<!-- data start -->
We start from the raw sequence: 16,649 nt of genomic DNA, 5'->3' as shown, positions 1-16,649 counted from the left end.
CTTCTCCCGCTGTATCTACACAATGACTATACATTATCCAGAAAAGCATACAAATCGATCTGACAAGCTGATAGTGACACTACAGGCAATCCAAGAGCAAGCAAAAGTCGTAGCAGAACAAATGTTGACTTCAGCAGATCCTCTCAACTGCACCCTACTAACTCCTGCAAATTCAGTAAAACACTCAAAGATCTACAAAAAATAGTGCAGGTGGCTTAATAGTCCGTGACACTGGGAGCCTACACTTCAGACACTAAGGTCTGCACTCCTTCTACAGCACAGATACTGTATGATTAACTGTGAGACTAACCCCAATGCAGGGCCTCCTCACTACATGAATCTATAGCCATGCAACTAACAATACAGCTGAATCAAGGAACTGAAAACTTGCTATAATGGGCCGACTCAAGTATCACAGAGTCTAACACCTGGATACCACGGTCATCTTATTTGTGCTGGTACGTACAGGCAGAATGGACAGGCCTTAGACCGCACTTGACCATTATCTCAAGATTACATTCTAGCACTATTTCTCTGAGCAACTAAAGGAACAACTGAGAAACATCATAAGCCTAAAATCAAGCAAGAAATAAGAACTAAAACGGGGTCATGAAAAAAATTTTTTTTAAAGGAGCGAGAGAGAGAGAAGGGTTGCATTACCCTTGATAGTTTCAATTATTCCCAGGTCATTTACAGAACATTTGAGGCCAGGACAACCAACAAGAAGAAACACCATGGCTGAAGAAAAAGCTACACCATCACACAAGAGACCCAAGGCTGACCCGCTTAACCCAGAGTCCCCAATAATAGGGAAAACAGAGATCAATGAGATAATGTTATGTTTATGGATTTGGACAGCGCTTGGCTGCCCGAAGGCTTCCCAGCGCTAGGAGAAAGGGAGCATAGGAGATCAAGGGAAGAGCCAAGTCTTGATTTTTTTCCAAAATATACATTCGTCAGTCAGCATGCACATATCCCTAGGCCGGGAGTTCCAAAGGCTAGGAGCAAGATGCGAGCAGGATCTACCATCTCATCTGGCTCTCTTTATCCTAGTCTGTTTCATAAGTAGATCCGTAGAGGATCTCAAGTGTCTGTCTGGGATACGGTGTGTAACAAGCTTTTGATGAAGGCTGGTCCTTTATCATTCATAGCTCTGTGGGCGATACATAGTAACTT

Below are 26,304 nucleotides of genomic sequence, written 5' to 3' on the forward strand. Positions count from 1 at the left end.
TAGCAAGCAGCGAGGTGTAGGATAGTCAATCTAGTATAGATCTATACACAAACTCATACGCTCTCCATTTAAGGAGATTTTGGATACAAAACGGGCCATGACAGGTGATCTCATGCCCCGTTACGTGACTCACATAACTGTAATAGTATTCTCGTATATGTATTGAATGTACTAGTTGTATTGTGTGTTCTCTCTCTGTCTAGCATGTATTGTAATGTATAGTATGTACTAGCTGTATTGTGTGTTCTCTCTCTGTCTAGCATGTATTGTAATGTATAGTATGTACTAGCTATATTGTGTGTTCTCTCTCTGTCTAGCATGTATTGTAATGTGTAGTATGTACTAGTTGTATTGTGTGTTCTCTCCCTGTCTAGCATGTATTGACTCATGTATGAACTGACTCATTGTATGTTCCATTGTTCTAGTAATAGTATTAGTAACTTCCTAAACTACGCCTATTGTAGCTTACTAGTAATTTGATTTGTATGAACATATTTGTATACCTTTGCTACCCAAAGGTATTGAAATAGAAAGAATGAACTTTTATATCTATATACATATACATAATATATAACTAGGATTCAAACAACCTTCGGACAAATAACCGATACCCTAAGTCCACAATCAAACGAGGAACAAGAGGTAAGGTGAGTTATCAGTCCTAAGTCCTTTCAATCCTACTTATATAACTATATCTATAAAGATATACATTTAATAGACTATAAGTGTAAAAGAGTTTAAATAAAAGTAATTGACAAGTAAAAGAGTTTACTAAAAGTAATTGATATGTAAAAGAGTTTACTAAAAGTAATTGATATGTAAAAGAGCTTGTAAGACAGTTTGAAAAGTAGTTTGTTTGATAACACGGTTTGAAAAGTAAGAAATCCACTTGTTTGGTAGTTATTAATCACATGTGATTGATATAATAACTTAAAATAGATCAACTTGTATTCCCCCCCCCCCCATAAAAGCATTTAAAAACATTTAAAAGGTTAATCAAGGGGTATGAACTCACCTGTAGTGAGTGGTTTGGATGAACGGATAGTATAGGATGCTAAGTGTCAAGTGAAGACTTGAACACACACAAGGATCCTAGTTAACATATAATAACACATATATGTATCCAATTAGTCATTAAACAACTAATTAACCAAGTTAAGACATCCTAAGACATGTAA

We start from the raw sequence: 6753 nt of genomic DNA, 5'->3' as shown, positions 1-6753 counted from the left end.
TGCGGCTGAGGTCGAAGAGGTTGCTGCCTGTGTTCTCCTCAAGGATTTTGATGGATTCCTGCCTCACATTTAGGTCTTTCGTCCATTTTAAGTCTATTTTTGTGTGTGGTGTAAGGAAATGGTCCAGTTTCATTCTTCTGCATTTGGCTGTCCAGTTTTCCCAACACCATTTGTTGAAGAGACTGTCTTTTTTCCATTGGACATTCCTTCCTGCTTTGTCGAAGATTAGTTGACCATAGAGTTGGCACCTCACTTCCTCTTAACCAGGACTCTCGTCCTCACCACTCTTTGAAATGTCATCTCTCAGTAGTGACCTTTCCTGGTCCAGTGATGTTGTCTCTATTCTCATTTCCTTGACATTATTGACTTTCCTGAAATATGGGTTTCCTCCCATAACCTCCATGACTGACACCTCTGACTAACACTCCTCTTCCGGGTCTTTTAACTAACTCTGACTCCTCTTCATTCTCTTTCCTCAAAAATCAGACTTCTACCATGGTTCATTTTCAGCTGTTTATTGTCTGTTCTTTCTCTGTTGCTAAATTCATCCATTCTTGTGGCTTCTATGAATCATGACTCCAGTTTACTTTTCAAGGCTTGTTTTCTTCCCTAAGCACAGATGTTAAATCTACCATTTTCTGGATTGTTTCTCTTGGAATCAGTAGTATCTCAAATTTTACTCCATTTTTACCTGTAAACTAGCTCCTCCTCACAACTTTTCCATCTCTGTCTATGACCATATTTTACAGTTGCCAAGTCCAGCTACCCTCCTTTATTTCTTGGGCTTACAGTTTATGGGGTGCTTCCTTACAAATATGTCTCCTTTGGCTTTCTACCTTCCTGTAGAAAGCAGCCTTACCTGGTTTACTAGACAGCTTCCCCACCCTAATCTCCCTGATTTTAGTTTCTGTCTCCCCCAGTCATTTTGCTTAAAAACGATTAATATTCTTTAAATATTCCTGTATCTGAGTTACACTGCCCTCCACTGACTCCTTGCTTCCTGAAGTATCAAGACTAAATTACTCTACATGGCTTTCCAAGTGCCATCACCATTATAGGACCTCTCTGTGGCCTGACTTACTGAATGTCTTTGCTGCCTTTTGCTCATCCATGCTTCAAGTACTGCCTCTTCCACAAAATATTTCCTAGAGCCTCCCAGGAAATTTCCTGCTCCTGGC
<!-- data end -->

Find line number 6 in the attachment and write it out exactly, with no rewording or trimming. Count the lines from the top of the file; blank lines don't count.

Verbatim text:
TGCGGCTGAGGTCGAAGAGGTTGCTGCCTGTGTTCTCCTCAAGGATTTTGATGGATTCCTGCCTCACATTTAGGTCTTTCGTCCATTTTAAGTCTATTTTTGTGTGTGGTGTAAGGAAATGGTCCAGTTTCATTCTTCTGCATTTGGCTGTCCAGTTTTCCCAACACCATTTGTTGAAGAGACTGTCTTTTTTCCATTGGACATTCCTTCCTGCTTTGTCGAAGATTAGTTGACCATAGAGTTGGCACCTCACTTCCTCTTAACCAGGACTCTCGTCCTCACCACTCTTTGAAATGTCATCTCTCAGTAGTGACCTTTCCTGGTCCAGTGATGTTGTCTCTATTCTCATTTCCTTGACATTATTGACTTTCCTGAAATATGGGTTTCCTCCCATAACCTCCATGACTGACACCTCTGACTAACACTCCTCTTCCGGGTCTTTTAACTAACTCTGACTCCTCTTCATTCTCTTTCCTCAAAAATCAGACTTCTACCATGGTTCATTTTCAGCTGTTTATTGTCTGTTCTTTCTCTGTTGCTAAATTCATCCATTCTTGTGGCTTCTATGAATCATGACTCCAGTTTACTTTTCAAGGCTTGTTTTCTTCCCTAAGCACAGATGTTAAATCTACCATTTTCTGGATTGTTTCTCTTGGAATCAGTAGTATCTCAAATTTTACTCCATTTTTACCTGTAAACTAGCTCCTCCTCACAACTTTTCCATCTCTGTCTATGACCATATTTTACAGTTGCCAAGTCCAGCTACCCTCCTTTATTTCTTGGGCTTACAGTTTATGGGGTGCTTCCTTACAAATATGTCTCCTTTGGCTTTCTACCTTCCTGTAGAAAGCAGCCTTACCTGGTTTACTAGACAGCTTCCCCACCCTAATCTCCCTGATTTTAGTTTCTGTCTCCCCCAGTCATTTTGCTTAAAAACGATTAATATTCTTTAAATATTCCTGTATCTGAGTTACACTGCCCTCCACTGACTCCTTGCTTCCTGAAGTATCAAGACTAAATTACTCTACATGGCTTTCCAAGTGCCATCACCATTATAGGACCTCTCTGTGGCCTGACTTACTGAATGTCTTTGCTGCCTTTTGCTCATCCATGCTTCAAGTACTGCCTCTTCCACAAAATATTTCCTAGAGCCTCCCAGGAAATTTCCTGCTCCTGGC